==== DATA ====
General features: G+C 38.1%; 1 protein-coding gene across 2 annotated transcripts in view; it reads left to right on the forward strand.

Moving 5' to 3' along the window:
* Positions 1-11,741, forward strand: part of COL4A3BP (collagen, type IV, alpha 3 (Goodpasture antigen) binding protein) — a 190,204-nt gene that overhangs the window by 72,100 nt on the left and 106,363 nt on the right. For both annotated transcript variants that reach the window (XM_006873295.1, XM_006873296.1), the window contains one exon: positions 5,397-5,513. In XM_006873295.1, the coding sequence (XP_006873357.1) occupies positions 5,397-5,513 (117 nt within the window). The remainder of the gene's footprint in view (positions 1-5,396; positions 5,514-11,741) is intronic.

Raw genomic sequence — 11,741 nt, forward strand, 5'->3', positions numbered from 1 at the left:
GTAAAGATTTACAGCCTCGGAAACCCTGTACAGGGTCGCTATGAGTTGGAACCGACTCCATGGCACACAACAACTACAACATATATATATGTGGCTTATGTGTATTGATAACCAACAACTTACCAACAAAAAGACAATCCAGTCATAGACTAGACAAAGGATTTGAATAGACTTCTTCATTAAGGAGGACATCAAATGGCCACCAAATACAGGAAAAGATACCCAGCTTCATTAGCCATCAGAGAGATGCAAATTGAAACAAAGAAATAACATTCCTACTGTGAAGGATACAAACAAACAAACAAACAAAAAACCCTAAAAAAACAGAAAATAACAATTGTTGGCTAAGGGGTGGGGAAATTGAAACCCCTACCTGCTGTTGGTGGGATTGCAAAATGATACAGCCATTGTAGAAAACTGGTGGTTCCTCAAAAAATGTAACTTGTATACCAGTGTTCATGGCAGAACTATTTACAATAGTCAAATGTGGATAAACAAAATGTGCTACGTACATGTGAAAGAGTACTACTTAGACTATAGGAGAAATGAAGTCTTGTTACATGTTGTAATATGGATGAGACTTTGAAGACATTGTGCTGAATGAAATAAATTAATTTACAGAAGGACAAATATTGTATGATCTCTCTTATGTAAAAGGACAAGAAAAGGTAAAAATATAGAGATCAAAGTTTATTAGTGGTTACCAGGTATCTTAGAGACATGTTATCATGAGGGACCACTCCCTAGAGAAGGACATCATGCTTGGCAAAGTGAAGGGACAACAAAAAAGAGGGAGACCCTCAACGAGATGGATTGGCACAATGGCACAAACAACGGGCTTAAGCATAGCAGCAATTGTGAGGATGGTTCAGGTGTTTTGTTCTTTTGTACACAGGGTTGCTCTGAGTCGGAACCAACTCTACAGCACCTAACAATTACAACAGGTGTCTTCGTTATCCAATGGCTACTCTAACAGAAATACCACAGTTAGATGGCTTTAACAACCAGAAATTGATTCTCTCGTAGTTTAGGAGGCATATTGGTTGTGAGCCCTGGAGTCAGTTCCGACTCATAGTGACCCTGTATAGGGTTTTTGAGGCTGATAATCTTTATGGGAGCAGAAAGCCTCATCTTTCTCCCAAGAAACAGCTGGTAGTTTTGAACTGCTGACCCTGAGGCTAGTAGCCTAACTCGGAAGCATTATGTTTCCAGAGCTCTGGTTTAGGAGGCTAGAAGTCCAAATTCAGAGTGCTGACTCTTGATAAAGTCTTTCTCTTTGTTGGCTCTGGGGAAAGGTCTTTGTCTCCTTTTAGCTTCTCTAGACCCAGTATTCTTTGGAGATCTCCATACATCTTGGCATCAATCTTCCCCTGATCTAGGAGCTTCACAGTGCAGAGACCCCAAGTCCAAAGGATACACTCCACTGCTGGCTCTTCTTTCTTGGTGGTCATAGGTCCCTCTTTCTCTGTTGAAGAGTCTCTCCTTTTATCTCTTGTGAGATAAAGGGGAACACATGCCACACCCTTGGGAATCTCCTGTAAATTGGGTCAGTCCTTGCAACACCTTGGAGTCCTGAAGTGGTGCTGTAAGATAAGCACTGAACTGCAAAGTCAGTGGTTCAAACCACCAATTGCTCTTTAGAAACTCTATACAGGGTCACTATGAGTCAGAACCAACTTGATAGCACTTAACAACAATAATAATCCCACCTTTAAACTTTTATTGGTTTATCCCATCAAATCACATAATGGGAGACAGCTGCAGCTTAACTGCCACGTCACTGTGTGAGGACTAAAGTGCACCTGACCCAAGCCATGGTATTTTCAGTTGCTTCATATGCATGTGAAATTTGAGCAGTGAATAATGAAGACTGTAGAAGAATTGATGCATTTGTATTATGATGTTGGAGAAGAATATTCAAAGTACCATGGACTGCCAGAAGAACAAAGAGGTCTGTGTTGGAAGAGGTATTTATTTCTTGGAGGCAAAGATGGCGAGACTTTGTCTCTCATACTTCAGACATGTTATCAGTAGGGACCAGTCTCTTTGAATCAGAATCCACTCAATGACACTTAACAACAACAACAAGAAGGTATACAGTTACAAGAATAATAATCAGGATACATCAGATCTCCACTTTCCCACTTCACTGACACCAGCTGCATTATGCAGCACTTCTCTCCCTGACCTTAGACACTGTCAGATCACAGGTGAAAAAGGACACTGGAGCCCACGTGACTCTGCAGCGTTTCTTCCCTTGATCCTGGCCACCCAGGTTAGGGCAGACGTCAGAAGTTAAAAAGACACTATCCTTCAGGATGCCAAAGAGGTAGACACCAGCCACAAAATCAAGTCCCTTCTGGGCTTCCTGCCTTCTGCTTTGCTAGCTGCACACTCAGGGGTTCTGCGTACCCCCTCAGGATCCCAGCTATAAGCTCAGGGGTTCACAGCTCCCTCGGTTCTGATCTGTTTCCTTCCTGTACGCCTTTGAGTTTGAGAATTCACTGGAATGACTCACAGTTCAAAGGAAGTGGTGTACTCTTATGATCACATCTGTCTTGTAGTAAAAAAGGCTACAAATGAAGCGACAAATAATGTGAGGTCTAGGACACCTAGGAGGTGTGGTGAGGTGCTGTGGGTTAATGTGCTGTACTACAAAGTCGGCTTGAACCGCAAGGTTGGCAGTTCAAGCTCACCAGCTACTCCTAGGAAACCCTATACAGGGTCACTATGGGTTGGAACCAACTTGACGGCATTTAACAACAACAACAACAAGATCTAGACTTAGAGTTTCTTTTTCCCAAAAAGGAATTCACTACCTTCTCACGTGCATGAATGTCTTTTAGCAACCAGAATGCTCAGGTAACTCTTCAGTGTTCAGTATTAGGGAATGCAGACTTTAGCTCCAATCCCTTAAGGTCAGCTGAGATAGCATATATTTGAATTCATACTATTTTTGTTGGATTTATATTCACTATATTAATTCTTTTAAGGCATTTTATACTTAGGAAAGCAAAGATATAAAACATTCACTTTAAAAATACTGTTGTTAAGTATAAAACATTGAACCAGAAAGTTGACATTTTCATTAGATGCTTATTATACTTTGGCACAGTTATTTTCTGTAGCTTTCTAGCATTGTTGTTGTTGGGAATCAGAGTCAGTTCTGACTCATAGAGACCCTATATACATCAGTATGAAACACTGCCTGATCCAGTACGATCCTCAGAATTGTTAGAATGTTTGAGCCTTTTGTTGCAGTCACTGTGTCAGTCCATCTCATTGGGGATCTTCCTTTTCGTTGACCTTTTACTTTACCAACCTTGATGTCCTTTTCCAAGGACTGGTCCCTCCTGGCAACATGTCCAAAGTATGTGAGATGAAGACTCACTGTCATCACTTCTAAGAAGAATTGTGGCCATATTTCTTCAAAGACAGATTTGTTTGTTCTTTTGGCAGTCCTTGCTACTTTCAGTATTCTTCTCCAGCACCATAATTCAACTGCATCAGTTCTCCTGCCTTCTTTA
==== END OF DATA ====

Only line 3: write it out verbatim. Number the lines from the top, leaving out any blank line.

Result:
* Positions 1-11,741, forward strand: part of COL4A3BP (collagen, type IV, alpha 3 (Goodpasture antigen) binding protein) — a 190,204-nt gene that overhangs the window by 72,100 nt on the left and 106,363 nt on the right. For both annotated transcript variants that reach the window (XM_006873295.1, XM_006873296.1), the window contains one exon: positions 5,397-5,513. In XM_006873295.1, the coding sequence (XP_006873357.1) occupies positions 5,397-5,513 (117 nt within the window). The remainder of the gene's footprint in view (positions 1-5,396; positions 5,514-11,741) is intronic.